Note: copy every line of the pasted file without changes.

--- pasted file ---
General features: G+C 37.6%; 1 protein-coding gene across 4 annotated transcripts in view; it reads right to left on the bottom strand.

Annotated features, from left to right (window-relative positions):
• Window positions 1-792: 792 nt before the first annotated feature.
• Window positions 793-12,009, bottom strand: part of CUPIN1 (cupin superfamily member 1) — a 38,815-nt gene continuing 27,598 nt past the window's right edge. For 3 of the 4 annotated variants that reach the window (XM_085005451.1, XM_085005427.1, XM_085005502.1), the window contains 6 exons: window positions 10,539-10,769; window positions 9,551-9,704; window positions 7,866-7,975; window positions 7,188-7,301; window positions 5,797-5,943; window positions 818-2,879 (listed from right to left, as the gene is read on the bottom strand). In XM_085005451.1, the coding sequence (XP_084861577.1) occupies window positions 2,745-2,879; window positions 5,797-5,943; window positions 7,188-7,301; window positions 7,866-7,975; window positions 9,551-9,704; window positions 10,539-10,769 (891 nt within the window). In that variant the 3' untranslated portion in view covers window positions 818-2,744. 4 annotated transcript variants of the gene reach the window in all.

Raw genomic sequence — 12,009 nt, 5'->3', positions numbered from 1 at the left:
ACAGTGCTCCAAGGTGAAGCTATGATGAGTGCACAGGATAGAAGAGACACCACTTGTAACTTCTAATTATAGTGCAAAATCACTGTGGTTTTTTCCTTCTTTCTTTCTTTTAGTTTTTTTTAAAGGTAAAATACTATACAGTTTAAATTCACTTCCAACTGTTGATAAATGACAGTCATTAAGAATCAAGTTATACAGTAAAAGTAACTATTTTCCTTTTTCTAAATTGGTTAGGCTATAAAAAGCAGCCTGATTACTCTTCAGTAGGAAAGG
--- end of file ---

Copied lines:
General features: G+C 37.6%; 1 protein-coding gene across 4 annotated transcripts in view; it reads right to left on the bottom strand.

Annotated features, from left to right (window-relative positions):
• Window positions 1-792: 792 nt before the first annotated feature.
• Window positions 793-12,009, bottom strand: part of CUPIN1 (cupin superfamily member 1) — a 38,815-nt gene continuing 27,598 nt past the window's right edge. For 3 of the 4 annotated variants that reach the window (XM_085005451.1, XM_085005427.1, XM_085005502.1), the window contains 6 exons: window positions 10,539-10,769; window positions 9,551-9,704; window positions 7,866-7,975; window positions 7,188-7,301; window positions 5,797-5,943; window positions 818-2,879 (listed from right to left, as the gene is read on the bottom strand). In XM_085005451.1, the coding sequence (XP_084861577.1) occupies window positions 2,745-2,879; window positions 5,797-5,943; window positions 7,188-7,301; window positions 7,866-7,975; window positions 9,551-9,704; window positions 10,539-10,769 (891 nt within the window). In that variant the 3' untranslated portion in view covers window positions 818-2,744. 4 annotated transcript variants of the gene reach the window in all.

Raw genomic sequence — 12,009 nt, 5'->3', positions numbered from 1 at the left:
ACAGTGCTCCAAGGTGAAGCTATGATGAGTGCACAGGATAGAAGAGACACCACTTGTAACTTCTAATTATAGTGCAAAATCACTGTGGTTTTTTCCTTCTTTCTTTCTTTTAGTTTTTTTTAAAGGTAAAATACTATACAGTTTAAATTCACTTCCAACTGTTGATAAATGACAGTCATTAAGAATCAAGTTATACAGTAAAAGTAACTATTTTCCTTTTTCTAAATTGGTTAGGCTATAAAAAGCAGCCTGATTACTCTTCAGTAGGAAAGG